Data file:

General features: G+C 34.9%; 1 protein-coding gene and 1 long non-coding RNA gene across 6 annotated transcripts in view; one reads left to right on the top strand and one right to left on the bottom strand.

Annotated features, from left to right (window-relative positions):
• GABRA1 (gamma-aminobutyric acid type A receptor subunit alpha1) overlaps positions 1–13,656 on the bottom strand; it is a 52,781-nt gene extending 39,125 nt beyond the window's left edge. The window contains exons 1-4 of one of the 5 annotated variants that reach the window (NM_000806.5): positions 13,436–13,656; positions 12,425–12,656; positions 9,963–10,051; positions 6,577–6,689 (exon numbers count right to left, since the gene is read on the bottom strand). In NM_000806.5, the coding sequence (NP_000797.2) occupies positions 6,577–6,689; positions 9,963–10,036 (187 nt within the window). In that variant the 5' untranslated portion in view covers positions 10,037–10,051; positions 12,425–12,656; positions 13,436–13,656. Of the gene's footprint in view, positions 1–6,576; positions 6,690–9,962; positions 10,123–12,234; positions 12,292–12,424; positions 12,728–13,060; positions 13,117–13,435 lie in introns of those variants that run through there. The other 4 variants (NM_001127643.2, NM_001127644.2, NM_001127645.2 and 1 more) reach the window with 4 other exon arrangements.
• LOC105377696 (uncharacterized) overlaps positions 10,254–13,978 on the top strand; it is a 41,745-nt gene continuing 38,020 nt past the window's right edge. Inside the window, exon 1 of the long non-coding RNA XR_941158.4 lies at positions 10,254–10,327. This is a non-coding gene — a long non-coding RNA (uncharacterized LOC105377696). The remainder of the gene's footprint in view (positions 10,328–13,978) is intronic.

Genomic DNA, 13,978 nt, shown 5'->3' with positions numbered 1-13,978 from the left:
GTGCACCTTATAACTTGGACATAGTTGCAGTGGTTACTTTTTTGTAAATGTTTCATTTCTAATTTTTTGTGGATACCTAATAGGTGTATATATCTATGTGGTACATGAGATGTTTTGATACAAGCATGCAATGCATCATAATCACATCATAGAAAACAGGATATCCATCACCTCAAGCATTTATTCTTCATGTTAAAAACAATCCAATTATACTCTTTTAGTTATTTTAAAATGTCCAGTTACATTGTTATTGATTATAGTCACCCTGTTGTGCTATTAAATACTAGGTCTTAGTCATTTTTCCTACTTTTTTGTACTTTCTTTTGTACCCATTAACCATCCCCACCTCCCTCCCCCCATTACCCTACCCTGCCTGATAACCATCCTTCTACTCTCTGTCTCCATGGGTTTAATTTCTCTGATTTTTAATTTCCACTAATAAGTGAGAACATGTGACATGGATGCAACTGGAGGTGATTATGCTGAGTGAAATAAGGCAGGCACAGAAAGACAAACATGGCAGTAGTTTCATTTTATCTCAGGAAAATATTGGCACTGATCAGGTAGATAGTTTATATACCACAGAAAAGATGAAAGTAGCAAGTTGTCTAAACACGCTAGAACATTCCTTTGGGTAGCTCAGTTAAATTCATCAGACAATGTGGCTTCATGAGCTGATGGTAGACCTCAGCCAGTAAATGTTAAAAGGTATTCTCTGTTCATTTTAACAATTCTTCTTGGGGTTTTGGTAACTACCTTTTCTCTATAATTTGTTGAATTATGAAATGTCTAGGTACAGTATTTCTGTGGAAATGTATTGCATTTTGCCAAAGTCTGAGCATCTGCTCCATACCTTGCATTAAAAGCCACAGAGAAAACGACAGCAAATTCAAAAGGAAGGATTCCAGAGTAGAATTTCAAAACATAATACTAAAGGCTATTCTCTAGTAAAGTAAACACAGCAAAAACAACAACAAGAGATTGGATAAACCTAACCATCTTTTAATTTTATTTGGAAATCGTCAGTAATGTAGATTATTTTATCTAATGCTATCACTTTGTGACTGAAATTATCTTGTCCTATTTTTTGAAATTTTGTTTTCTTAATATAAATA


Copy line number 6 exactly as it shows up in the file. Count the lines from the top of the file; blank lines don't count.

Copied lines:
GTGCACCTTATAACTTGGACATAGTTGCAGTGGTTACTTTTTTGTAAATGTTTCATTTCTAATTTTTTGTGGATACCTAATAGGTGTATATATCTATGTGGTACATGAGATGTTTTGATACAAGCATGCAATGCATCATAATCACATCATAGAAAACAGGATATCCATCACCTCAAGCATTTATTCTTCATGTTAAAAACAATCCAATTATACTCTTTTAGTTATTTTAAAATGTCCAGTTACATTGTTATTGATTATAGTCACCCTGTTGTGCTATTAAATACTAGGTCTTAGTCATTTTTCCTACTTTTTTGTACTTTCTTTTGTACCCATTAACCATCCCCACCTCCCTCCCCCCATTACCCTACCCTGCCTGATAACCATCCTTCTACTCTCTGTCTCCATGGGTTTAATTTCTCTGATTTTTAATTTCCACTAATAAGTGAGAACATGTGACATGGATGCAACTGGAGGTGATTATGCTGAGTGAAATAAGGCAGGCACAGAAAGACAAACATGGCAGTAGTTTCATTTTATCTCAGGAAAATATTGGCACTGATCAGGTAGATAGTTTATATACCACAGAAAAGATGAAAGTAGCAAGTTGTCTAAACACGCTAGAACATTCCTTTGGGTAGCTCAGTTAAATTCATCAGACAATGTGGCTTCATGAGCTGATGGTAGACCTCAGCCAGTAAATGTTAAAAGGTATTCTCTGTTCATTTTAACAATTCTTCTTGGGGTTTTGGTAACTACCTTTTCTCTATAATTTGTTGAATTATGAAATGTCTAGGTACAGTATTTCTGTGGAAATGTATTGCATTTTGCCAAAGTCTGAGCATCTGCTCCATACCTTGCATTAAAAGCCACAGAGAAAACGACAGCAAATTCAAAAGGAAGGATTCCAGAGTAGAATTTCAAAACATAATACTAAAGGCTATTCTCTAGTAAAGTAAACACAGCAAAAACAACAACAAGAGATTGGATAAACCTAACCATCTTTTAATTTTATTTGGAAATCGTCAGTAATGTAGATTATTTTATCTAATGCTATCACTTTGTGACTGAAATTATCTTGTCCTATTTTTTGAAATTTTGTTTTCTTAATATAAATA